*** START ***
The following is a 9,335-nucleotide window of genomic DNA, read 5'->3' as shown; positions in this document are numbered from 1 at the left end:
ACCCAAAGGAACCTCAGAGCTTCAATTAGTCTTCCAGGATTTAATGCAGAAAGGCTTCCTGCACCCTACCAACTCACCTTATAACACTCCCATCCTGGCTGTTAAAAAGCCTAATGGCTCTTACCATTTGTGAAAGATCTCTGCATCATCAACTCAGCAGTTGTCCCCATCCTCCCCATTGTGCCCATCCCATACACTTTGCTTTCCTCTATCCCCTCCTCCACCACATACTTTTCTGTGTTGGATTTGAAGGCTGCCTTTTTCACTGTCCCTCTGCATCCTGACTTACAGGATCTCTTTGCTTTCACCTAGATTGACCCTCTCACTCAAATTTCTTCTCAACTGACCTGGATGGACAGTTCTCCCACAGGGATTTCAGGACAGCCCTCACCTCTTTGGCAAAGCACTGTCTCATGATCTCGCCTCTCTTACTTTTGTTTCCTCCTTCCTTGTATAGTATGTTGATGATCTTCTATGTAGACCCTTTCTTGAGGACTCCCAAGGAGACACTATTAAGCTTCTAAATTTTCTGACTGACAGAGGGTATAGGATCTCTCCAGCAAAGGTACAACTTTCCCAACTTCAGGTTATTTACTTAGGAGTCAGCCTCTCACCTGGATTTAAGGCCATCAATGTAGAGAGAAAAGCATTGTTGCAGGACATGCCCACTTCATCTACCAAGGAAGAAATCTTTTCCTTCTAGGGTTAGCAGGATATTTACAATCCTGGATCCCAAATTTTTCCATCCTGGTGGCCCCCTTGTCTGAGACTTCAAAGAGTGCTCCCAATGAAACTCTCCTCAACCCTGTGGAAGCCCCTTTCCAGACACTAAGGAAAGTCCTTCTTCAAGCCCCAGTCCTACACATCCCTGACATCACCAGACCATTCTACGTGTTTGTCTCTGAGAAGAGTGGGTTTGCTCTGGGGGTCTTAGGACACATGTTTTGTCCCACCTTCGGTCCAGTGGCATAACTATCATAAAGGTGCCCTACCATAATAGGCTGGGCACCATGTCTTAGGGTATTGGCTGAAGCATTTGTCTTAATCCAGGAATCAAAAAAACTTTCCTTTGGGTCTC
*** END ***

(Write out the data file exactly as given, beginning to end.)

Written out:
The following is a 9,335-nucleotide window of genomic DNA, read 5'->3' as shown; positions in this document are numbered from 1 at the left end:
ACCCAAAGGAACCTCAGAGCTTCAATTAGTCTTCCAGGATTTAATGCAGAAAGGCTTCCTGCACCCTACCAACTCACCTTATAACACTCCCATCCTGGCTGTTAAAAAGCCTAATGGCTCTTACCATTTGTGAAAGATCTCTGCATCATCAACTCAGCAGTTGTCCCCATCCTCCCCATTGTGCCCATCCCATACACTTTGCTTTCCTCTATCCCCTCCTCCACCACATACTTTTCTGTGTTGGATTTGAAGGCTGCCTTTTTCACTGTCCCTCTGCATCCTGACTTACAGGATCTCTTTGCTTTCACCTAGATTGACCCTCTCACTCAAATTTCTTCTCAACTGACCTGGATGGACAGTTCTCCCACAGGGATTTCAGGACAGCCCTCACCTCTTTGGCAAAGCACTGTCTCATGATCTCGCCTCTCTTACTTTTGTTTCCTCCTTCCTTGTATAGTATGTTGATGATCTTCTATGTAGACCCTTTCTTGAGGACTCCCAAGGAGACACTATTAAGCTTCTAAATTTTCTGACTGACAGAGGGTATAGGATCTCTCCAGCAAAGGTACAACTTTCCCAACTTCAGGTTATTTACTTAGGAGTCAGCCTCTCACCTGGATTTAAGGCCATCAATGTAGAGAGAAAAGCATTGTTGCAGGACATGCCCACTTCATCTACCAAGGAAGAAATCTTTTCCTTCTAGGGTTAGCAGGATATTTACAATCCTGGATCCCAAATTTTTCCATCCTGGTGGCCCCCTTGTCTGAGACTTCAAAGAGTGCTCCCAATGAAACTCTCCTCAACCCTGTGGAAGCCCCTTTCCAGACACTAAGGAAAGTCCTTCTTCAAGCCCCAGTCCTACACATCCCTGACATCACCAGACCATTCTACGTGTTTGTCTCTGAGAAGAGTGGGTTTGCTCTGGGGGTCTTAGGACACATGTTTTGTCCCACCTTCGGTCCAGTGGCATAACTATCATAAAGGTGCCCTACCATAATAGGCTGGGCACCATGTCTTAGGGTATTGGCTGAAGCATTTGTCTTAATCCAGGAATCAAAAAAACTTTCCTTTGGGTCTC